Did you know the overall contribution to the UK economy from outbound travel stood at £37.1 billion last year?
If you take into account inbound and domestic tourism, the sector is even more impressive.
Research from the World Travel and Tourism Council revealed travel and tourism was the fastest-growing industry in the UK in 2019, accounting for 11.9% of all jobs (ahead of financial services at 8.9%), and generating £231.6 billion for the nation’s GDP.
Given these stats, one would expect travel and tourism to rank highly on the government’s agenda.
But as last week demonstrated, Westminster, it seems, still fails to appreciate the significance of the industry.
First there was the appointment of yet another new tourism minister (the third in a year) with a huge shared brief of Commonwealth Games and gambling and lotteries, although at least this minister has some experience of travel.
Then there was the government’s new skills and immigration policy announced on Wednesday.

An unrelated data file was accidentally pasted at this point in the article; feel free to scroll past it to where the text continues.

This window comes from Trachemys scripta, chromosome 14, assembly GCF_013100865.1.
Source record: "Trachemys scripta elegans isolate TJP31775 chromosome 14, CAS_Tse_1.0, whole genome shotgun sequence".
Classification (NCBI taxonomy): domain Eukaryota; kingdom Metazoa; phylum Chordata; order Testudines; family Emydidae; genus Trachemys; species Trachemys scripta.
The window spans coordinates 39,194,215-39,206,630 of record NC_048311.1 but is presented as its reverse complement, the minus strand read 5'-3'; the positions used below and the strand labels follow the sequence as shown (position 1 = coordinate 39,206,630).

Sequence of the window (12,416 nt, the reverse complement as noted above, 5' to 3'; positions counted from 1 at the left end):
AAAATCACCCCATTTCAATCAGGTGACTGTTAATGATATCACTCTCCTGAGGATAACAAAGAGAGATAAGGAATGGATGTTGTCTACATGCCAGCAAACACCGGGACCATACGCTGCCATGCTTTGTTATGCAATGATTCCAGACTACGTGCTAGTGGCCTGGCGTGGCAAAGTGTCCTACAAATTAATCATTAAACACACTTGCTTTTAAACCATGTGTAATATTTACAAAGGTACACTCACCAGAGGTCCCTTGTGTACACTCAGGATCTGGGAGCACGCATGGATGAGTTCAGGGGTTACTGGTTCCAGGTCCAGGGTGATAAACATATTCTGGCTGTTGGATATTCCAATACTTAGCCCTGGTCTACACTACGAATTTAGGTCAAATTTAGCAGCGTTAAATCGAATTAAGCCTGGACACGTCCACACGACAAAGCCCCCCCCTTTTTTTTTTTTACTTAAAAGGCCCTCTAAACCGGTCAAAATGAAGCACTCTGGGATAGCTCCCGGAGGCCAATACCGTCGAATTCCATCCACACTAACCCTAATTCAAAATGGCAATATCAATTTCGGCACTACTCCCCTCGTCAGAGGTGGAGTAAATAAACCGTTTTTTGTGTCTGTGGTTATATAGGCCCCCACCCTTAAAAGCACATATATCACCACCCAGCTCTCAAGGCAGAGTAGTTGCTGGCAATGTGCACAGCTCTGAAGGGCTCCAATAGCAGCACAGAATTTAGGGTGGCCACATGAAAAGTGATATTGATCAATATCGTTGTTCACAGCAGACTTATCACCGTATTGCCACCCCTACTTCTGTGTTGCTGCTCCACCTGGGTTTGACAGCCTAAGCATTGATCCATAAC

It proposes the introduction of a “points-based” immigration system, preventing those it views as “low-skilled” workers from receiving visas to work in the UK – a move likely to adversely impact a number of sectors, including hospitality and tourism.
Abta is concerned – especially because of what it might mean for reciprocal arrangements with the EU as the UK enters trade talks.
There are 15,000 UK travel roles reliant on the EU Posted Workers Directive. Could these be at risk? UK Hospitality boss Kate Nicholls is also worried. “These proposals will cut off growth... and likely [lead to] business closures,” she says.
Few disagree about the importance of holidays – they are a cherished part of our lives and, as the Family Holiday Association highlights this week, they’re also critical for our mental health.
But the sector only thrives because of its varied skills base. It is crucial the government takes note of the contribution the industry makes – both to economy and society – before it’s too late.